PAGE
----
Infobox Philippine province
name = Catanduanes
sealfile = Ph_seal_catanduanes.png
Bicol Region(Region V)
capital = Virac
September 26, 1945
pop2000 = 215,356
pop2000rank = 13th smallest
popden2000 = 142
popden2000rank = 24th lowest
areakm2 = 1,511.5
arearank = 14th smallest
hucities = 0
municipalities = 11
barangays = 315
districts = 1
languages = Northern Catanduanes Bicolano,
Southern Catanduanes Bicolano,
Central Bicolano, Tagalog
governor = Joseph Cua (Independent)
locatormapfile = Ph_locator_map_catanduanes.png
People and culture
The people of Catanduanes are Bicolanos whose dialect indicates a strong Visayan influence. The early Spanish chroniclers noted that the people of Catanduanes, not unlike the Visayans, also adorned their bodies with tattoos. Oral traditions also reveal folk legends that trace the earliest Catandunganons to the same group of settlers who allegedly peopled the Visayas.
As a result of geographical seclusion and vulnerability to storms, the Catandunganons have remained isolated from the rest of the Bicol region and the Philippines. This isolation in part accounts for the strength of religious institutions in the island. Nearly all the people belong to the
Roman Catholic Churchand religious fervor remains high. However, despite their isolation, the people of Catanduanes are also noted for their genial mien and hospitality.
Inhabitants speak the
Bicol languagewith a distinctive accent.
Catanduanes is known to many as an island paradise. It lies east of the Bicol peninsula. The island province is bounded by the Maqueda Channel in the west, the
Pacific Oceanon the north and east, and Lagonoy Gulf and Cabugao Bay on the south.
It has an aggregate total area of 1,511.50 km². These include the smaller islands of Panay,
Palumbanes, Parongpong, Calabagioand 23 other islets.
The general landscape of the island is hilly to mountainous, becoming more pronounced towards the central portion. Less than 10 percent of the land area has slope gradient under 8 percent, mostly fractured and narrow strips of plains dispersed near the coastal areas where most of the inhabitants are settled. Its coastal plains are narrow and limited, and the only widely cultivated area is in northeastern section, which is considered as the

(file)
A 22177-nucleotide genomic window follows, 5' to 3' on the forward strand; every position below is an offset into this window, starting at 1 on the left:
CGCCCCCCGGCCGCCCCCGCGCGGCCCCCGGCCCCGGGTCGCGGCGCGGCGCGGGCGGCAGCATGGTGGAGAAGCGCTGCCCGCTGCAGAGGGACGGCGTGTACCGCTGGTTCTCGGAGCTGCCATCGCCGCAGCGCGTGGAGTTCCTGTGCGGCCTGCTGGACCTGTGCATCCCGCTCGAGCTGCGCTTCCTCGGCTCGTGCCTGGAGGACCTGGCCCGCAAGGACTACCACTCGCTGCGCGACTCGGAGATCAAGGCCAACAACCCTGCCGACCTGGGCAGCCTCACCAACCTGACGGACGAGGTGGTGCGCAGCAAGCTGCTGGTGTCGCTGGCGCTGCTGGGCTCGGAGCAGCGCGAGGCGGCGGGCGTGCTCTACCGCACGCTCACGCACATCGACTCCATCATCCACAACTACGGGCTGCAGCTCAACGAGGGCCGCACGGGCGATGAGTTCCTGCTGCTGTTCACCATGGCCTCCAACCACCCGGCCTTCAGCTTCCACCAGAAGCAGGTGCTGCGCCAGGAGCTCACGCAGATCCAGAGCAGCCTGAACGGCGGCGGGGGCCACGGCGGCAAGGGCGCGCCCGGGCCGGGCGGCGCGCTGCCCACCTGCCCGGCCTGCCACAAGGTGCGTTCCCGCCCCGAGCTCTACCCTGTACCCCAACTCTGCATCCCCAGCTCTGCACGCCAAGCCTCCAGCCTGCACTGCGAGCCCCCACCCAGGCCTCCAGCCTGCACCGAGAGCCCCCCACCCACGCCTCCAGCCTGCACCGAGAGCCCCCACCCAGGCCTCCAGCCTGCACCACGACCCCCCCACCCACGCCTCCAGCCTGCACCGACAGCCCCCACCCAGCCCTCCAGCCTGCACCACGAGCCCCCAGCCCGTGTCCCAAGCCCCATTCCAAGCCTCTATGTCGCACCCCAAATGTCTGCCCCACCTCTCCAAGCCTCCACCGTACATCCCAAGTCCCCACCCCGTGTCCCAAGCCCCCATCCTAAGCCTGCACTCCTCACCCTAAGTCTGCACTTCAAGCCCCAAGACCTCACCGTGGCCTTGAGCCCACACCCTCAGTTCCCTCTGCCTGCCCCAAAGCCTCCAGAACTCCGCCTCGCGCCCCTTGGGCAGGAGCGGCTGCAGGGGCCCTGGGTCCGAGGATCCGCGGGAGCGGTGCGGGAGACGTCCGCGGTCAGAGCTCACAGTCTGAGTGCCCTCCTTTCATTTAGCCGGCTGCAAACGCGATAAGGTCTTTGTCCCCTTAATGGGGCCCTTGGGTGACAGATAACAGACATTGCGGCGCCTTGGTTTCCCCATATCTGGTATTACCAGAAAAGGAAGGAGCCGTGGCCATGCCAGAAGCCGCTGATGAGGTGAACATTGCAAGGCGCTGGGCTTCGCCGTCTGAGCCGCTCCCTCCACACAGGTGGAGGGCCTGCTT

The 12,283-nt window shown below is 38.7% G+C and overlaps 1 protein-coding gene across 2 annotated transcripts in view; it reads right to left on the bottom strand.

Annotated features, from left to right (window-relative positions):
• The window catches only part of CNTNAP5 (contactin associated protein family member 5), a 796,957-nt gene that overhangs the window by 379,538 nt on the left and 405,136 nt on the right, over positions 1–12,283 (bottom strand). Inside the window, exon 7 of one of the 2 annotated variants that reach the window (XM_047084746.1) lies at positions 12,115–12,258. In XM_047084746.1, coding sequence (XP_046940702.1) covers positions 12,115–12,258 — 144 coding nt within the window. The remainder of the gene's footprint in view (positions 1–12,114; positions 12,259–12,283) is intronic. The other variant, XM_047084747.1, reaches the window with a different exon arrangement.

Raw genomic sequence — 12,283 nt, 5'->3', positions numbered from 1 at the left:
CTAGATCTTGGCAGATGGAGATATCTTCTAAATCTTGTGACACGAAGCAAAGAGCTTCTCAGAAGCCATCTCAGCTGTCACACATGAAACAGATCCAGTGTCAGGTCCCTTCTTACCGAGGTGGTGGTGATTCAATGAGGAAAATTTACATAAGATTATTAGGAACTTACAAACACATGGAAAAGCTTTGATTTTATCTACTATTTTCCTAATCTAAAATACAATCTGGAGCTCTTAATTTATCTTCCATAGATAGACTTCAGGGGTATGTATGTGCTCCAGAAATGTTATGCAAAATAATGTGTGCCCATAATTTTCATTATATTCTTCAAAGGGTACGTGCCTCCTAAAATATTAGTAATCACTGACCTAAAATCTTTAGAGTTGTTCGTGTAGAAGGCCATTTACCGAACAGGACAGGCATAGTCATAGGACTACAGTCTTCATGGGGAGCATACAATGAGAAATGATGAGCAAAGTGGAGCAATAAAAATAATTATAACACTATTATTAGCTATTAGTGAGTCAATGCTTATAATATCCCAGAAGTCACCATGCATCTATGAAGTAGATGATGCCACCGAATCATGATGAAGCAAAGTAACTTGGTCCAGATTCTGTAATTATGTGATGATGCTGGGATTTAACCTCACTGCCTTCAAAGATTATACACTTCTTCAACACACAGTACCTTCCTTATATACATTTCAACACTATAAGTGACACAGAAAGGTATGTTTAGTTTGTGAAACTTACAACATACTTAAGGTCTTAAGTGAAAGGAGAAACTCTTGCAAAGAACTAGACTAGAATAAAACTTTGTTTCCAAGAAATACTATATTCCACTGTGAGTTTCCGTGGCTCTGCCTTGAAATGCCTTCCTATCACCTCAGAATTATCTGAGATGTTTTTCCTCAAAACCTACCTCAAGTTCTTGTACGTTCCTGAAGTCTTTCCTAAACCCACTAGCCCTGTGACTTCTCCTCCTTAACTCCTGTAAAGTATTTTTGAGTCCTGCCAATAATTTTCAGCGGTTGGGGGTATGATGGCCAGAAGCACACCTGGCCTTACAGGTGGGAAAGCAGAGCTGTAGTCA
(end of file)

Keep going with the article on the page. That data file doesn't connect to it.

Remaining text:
ricegranary of the province.
Catanduanes is subdivided into 11 municipalities.
*San Andres (Calolbon)
The province, formerly known as "Catanduan, "Catandongan", and finally "Catanduanes", derived its name from the "tando" trees.
The early settlers of this island were said to be scions of the Datus of
Borneo. Juan de Salcedoarrived in this island in 1573, hunting for pirates, and conquered and Christianized the natives. Three years later, a galleon expedition from Acapulco was shipwrecked near the island and the survivors were either killed or made servants. The Batalay Church in Bato, just several kilometers from the capital town of Virac, marks that historical event.
The scions of the ten Bornean Datus who had moved on the island of Panay and then, spread out throughout the archipelago were the first settlers to have set foot in Catanduanes.
Meanwhile, the Spaniards came on the island province in 1573. Juan de Salcedo and his other conquistadores, together with some friars who were to Christianize the island later, landed on the island in search for local pirates who were plying their nefarious trade between Camarines Sur, Sorsogon and Western Catanduanes. As they moved along, the friars also conquered the inhabitants through the gospel.
Catanduanes was not spared from the adventurous raids of the Moros who came from the island of
Mindanao. Because of these destructive raids, many records of the past were destroyed and lost. Thus, the complete details of the history of the island was cut short. The only record made to proclaim about the past was in 1755.
During the American regime, the local insurgents refused to recognize the sovereignty of the United States. Most of them fled to the mountains. The American occupation did not last long. In 1934, the Americans had ceased control of the island.
World War II, Catanduanes was not spared by their invasion. Garrisons were erected in different parts of the island. The guerrilla movement led by Col.Salvador A. Rodolfo, Sr.(a.k.a Phantom) was intensely active during this time of crisis.
February 8, 1945, the liberation of the island province was proclaimed. In its place, a municipal building at Virac was constructed and also the town's Parish church.
The free atmosphere has calmed the people. The guerrilla forces together with the Filipino soldiers controlled the barracks vacated by the Japanese forces.
1945the Philippine Commonwealthforces landed from liberation in Catanduanes attacked the Japanese Imperial forces.
October 26, 1946, three months after the Philippine independence from the Americans, the island was finally recognized as a separate and independent province. Commonwealth Act No. 687 was enacted to create the island of Catanduanes as one of the six provinces of the Bicol Region.
Commonwealth Act No. 687 established Catanduanes as a province independent from Albay. It was approved by Congress on September 26, 1945, signed into law by President